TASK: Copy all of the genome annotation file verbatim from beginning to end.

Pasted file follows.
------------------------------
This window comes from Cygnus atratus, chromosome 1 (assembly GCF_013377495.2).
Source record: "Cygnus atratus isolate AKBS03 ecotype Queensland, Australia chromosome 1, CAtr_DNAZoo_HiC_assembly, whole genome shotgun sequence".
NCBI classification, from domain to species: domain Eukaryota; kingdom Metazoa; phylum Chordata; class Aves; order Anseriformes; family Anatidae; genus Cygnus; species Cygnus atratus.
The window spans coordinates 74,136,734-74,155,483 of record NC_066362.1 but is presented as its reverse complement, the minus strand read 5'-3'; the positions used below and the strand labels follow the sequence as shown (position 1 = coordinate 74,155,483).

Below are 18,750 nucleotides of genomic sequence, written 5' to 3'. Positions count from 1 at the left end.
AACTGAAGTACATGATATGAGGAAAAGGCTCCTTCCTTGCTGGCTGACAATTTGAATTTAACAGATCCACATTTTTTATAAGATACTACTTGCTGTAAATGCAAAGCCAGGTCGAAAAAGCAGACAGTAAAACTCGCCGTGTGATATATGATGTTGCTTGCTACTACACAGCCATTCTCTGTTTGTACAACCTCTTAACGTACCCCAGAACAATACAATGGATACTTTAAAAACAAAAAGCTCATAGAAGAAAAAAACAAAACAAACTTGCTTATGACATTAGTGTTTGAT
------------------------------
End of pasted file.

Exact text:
This window comes from Cygnus atratus, chromosome 1 (assembly GCF_013377495.2).
Source record: "Cygnus atratus isolate AKBS03 ecotype Queensland, Australia chromosome 1, CAtr_DNAZoo_HiC_assembly, whole genome shotgun sequence".
NCBI classification, from domain to species: domain Eukaryota; kingdom Metazoa; phylum Chordata; class Aves; order Anseriformes; family Anatidae; genus Cygnus; species Cygnus atratus.
The window spans coordinates 74,136,734-74,155,483 of record NC_066362.1 but is presented as its reverse complement, the minus strand read 5'-3'; the positions used below and the strand labels follow the sequence as shown (position 1 = coordinate 74,155,483).

Below are 18,750 nucleotides of genomic sequence, written 5' to 3'. Positions count from 1 at the left end.
AACTGAAGTACATGATATGAGGAAAAGGCTCCTTCCTTGCTGGCTGACAATTTGAATTTAACAGATCCACATTTTTTATAAGATACTACTTGCTGTAAATGCAAAGCCAGGTCGAAAAAGCAGACAGTAAAACTCGCCGTGTGATATATGATGTTGCTTGCTACTACACAGCCATTCTCTGTTTGTACAACCTCTTAACGTACCCCAGAACAATACAATGGATACTTTAAAAACAAAAAGCTCATAGAAGAAAAAAACAAAACAAACTTGCTTATGACATTAGTGTTTGAT